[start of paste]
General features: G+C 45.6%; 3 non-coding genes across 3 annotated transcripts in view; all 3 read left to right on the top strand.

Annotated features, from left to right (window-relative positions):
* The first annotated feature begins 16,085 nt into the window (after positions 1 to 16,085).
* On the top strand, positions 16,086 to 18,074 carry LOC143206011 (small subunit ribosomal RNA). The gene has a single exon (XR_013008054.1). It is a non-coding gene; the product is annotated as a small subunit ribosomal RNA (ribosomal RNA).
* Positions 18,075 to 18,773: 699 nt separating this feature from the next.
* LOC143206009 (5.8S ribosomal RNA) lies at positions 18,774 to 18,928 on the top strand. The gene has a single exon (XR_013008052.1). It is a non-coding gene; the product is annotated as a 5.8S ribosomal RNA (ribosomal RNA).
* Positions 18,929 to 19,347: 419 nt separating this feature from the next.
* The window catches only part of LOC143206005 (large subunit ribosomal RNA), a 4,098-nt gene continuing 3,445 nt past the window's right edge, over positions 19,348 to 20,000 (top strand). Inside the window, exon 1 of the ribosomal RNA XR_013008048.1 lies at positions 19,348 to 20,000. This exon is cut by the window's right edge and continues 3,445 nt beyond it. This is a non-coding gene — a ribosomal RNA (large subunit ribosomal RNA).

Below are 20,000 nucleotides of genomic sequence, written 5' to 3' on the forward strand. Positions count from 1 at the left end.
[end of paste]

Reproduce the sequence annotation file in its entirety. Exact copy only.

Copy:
General features: G+C 45.6%; 3 non-coding genes across 3 annotated transcripts in view; all 3 read left to right on the top strand.

Annotated features, from left to right (window-relative positions):
* The first annotated feature begins 16,085 nt into the window (after positions 1 to 16,085).
* On the top strand, positions 16,086 to 18,074 carry LOC143206011 (small subunit ribosomal RNA). The gene has a single exon (XR_013008054.1). It is a non-coding gene; the product is annotated as a small subunit ribosomal RNA (ribosomal RNA).
* Positions 18,075 to 18,773: 699 nt separating this feature from the next.
* LOC143206009 (5.8S ribosomal RNA) lies at positions 18,774 to 18,928 on the top strand. The gene has a single exon (XR_013008052.1). It is a non-coding gene; the product is annotated as a 5.8S ribosomal RNA (ribosomal RNA).
* Positions 18,929 to 19,347: 419 nt separating this feature from the next.
* The window catches only part of LOC143206005 (large subunit ribosomal RNA), a 4,098-nt gene continuing 3,445 nt past the window's right edge, over positions 19,348 to 20,000 (top strand). Inside the window, exon 1 of the ribosomal RNA XR_013008048.1 lies at positions 19,348 to 20,000. This exon is cut by the window's right edge and continues 3,445 nt beyond it. This is a non-coding gene — a ribosomal RNA (large subunit ribosomal RNA).

Below are 20,000 nucleotides of genomic sequence, written 5' to 3' on the forward strand. Positions count from 1 at the left end.